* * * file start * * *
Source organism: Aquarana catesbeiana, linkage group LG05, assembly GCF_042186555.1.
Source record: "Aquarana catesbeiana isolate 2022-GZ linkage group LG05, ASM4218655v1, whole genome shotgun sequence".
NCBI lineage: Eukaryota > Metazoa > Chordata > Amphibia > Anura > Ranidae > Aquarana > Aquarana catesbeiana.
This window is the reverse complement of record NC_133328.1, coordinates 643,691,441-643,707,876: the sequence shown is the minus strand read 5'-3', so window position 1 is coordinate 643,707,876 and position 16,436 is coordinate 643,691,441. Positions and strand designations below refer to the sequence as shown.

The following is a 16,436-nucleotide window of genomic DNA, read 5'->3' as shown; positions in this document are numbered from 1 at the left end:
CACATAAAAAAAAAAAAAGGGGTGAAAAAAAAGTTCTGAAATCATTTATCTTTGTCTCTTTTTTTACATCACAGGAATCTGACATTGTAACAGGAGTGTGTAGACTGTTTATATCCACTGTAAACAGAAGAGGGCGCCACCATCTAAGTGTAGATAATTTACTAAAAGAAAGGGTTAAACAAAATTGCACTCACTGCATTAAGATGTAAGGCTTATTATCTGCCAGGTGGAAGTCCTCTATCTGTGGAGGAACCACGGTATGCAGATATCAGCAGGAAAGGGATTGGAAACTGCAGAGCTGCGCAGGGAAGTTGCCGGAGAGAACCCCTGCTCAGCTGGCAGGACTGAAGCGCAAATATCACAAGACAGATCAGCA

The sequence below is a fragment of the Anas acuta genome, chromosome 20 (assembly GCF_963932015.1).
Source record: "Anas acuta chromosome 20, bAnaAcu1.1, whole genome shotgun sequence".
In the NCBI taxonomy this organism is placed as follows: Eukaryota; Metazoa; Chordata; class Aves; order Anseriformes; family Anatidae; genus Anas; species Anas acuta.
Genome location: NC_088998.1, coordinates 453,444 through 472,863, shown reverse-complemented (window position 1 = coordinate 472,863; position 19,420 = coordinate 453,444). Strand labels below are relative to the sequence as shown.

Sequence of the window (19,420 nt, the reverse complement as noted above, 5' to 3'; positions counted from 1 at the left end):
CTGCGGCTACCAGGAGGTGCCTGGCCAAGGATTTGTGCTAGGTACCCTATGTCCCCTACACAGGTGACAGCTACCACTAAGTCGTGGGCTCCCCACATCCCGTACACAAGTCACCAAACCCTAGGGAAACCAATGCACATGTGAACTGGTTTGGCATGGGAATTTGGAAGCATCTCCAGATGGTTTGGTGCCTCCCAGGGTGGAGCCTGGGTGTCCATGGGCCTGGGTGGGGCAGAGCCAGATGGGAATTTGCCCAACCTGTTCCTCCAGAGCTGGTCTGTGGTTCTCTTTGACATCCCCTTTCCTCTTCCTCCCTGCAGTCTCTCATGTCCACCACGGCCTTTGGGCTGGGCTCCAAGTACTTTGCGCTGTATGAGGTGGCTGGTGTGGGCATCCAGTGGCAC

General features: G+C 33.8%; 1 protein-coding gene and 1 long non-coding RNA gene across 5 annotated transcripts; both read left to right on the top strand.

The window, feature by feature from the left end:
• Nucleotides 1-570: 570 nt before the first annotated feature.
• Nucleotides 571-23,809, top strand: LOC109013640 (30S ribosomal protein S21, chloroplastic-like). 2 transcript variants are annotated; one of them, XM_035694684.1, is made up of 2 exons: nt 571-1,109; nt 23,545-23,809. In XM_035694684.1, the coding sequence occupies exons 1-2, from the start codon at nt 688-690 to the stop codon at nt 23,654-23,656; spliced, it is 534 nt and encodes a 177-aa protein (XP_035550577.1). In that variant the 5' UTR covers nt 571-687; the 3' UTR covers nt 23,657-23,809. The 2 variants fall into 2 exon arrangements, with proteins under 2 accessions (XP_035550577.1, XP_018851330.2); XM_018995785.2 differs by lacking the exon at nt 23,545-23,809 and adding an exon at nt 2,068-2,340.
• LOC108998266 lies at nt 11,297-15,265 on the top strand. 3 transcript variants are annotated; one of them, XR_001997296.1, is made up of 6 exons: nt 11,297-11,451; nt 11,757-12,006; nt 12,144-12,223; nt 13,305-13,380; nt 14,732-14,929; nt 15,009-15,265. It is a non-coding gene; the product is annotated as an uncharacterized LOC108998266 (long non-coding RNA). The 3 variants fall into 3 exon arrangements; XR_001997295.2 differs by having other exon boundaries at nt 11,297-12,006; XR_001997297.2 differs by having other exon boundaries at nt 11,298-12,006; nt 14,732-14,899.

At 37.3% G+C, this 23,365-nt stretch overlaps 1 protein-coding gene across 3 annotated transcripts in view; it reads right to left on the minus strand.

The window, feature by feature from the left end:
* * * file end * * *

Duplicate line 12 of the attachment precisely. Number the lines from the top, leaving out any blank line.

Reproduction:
CTGCGGCTACCAGGAGGTGCCTGGCCAAGGATTTGTGCTAGGTACCCTATGTCCCCTACACAGGTGACAGCTACCACTAAGTCGTGGGCTCCCCACATCCCGTACACAAGTCACCAAACCCTAGGGAAACCAATGCACATGTGAACTGGTTTGGCATGGGAATTTGGAAGCATCTCCAGATGGTTTGGTGCCTCCCAGGGTGGAGCCTGGGTGTCCATGGGCCTGGGTGGGGCAGAGCCAGATGGGAATTTGCCCAACCTGTTCCTCCAGAGCTGGTCTGTGGTTCTCTTTGACATCCCCTTTCCTCTTCCTCCCTGCAGTCTCTCATGTCCACCACGGCCTTTGGGCTGGGCTCCAAGTACTTTGCGCTGTATGAGGTGGCTGGTGTGGGCATCCAGTGGCAC